8. Matrimonial Causes Act (MCA): The purpose of this law must be distinguished from that of Marriage Act. While marriage Act regulates the procedure on entering into a valid marriage in Nigeria, Matrimonial Causes Act becomes operative with respect to matrimonial issues. Thus, the MCA regulates the events which may occur after marriage or a purported marriage have taken place, such as dissolution, separation of marriage, enforcement of conjugal rights, nullity of marriage, maintenance, custody, etc.
9. Electoral Act: The Electoral Act regulates election in Nigeria. The Act is always reenacted to suit recent developments in order to ensure free and fair election. It regulates election at all levels of governance: presidential, gubernatorial, legislation, and so on. The law also speaks on post-election petitions. The current Electoral Act is that of 2022.
10. Nigerian Data Protection Act (NDPA): The clamor for the enactment of this law became successful. It is the first legislation in Nigeria that made pronouncement on data privacy in Nigeria, which is of course, the purpose of the Act.
11. Companies and Allied Matters Act (CAMA): Companies and Allied Matters Act of 2020 is the principal law that regulates the operation of companies and other related bodies in Nigeria. It is one of the largest laws in Nigeria. CAMA regulates all the affairs of companies starting from the birth of the company to its dissolution. It also defines the rights of the members of the company, and that of its management.
12. Investment and Securities Act (ISA): The Investment and Securities Act of 2007 sees to the regulation on investments and securities. It is also one of other laws that regulate companies in Nigeria, particularly as it relate to company securities.
13. Money Laundering Act: The Money Laundering Act ensures that the value of the Nigerian currency is not abused by making money through illegal means and representing same as legally obtained. Recently, the Money Laundering Act of 2023 was signed into law.
14. Cybercrime (Prohibition, Prevention, etc) Act: The era of technology has given rise to massive cyber attacks by various means. The Cybercrime Prevention Act provides a comprehensive regulations and proscriptions as to crimes executed via cyber means.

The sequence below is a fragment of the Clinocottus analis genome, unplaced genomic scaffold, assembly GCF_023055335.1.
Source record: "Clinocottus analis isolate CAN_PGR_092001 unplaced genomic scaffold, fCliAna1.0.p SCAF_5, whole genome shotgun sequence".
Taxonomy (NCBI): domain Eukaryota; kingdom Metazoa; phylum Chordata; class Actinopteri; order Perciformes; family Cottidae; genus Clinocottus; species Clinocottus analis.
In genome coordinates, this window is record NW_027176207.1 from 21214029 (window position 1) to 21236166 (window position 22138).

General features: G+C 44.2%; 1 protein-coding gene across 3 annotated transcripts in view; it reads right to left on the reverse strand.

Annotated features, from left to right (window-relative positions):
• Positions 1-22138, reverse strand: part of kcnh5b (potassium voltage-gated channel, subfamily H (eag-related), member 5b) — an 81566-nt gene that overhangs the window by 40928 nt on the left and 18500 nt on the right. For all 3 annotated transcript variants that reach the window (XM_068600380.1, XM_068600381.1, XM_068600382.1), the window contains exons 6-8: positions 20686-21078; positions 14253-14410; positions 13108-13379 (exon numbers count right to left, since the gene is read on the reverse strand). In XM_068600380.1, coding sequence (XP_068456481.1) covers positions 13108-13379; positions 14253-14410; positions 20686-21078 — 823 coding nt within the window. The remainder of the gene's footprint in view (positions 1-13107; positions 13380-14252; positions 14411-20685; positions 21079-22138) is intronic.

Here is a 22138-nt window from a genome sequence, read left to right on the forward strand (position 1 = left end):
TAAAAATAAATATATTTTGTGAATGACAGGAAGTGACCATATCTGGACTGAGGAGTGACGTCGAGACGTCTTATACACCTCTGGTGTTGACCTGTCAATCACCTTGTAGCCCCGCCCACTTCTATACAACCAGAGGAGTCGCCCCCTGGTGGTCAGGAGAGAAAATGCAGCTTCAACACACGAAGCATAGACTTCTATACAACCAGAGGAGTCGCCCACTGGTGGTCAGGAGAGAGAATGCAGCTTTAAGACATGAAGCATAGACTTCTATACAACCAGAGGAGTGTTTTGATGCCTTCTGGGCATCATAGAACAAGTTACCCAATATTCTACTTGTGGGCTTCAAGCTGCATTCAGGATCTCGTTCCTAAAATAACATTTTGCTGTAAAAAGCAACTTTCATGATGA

15. Violence Against Persons (prohibition) Act (VAPP)
This Act was enacted in 2015 to provide more comprehensive laws that would govern crimes committed against human person which were not sufficiently incorporated by the Criminal Code Act and other relevant enactments.
16. Freedom of Information Act (FOI)
In line with the fundamental human right as guaranteed by the constitution, the Freedom of Information Act took a step further to sufficiently clarify and provide for the right to have access to any public information in custody of the public agencies. The purpose of the law is to ensure accountability and transparency of public institutions.
17. Labour Act
Labour Act regulates all industrial and labour activities in Nigeria, particularly as it relates to employment, dismissal and other labour-related affairs. The law defines the rights of employees, duties of employers, and prohibitions in respect of employment.
18. National Agency for the Prohibition of Trafficking in Persons (NAPTIP) Act
The severity and reoccurrence of kidnapping and human trafficking in Nigeria necessitated the enactment of this Act, in order to punish the offenders adequately, prevent trafficking in persons, and offer rehabilitation to the victims of trafficking.
19. Economics and Financial Crimes Commission (EFCC) Act
EFCC is a body established to specialize on crimes relating finance. This includes fraud, stealing, misrepresentation, and so on. The EFCC Act regulates the activities of the body and defines their powers and functions.
20. The Police Act: The police is the principal law enforcement agency in Nigeria. Nigeria practices single police system as prescribed by the constitution. Their objective is to maintain peace and orderliness in Nigeria. Other law enforcement agencies do assist them in attaining this goal in various realms.
The police institution is regulated by the Police Act. the law defines their powers and functions, as well as the procedures in executing their duties in line with fundamental rights and objectives.
The list of the laws in Nigeria is not exhausted by the above list. Amidst the numerous laws, there are still calls for amendments and repeals of certain controversial provisions of some laws. The number of Nigerian laws has remained on the increase, as necessity and demand that the law should evolve with the society.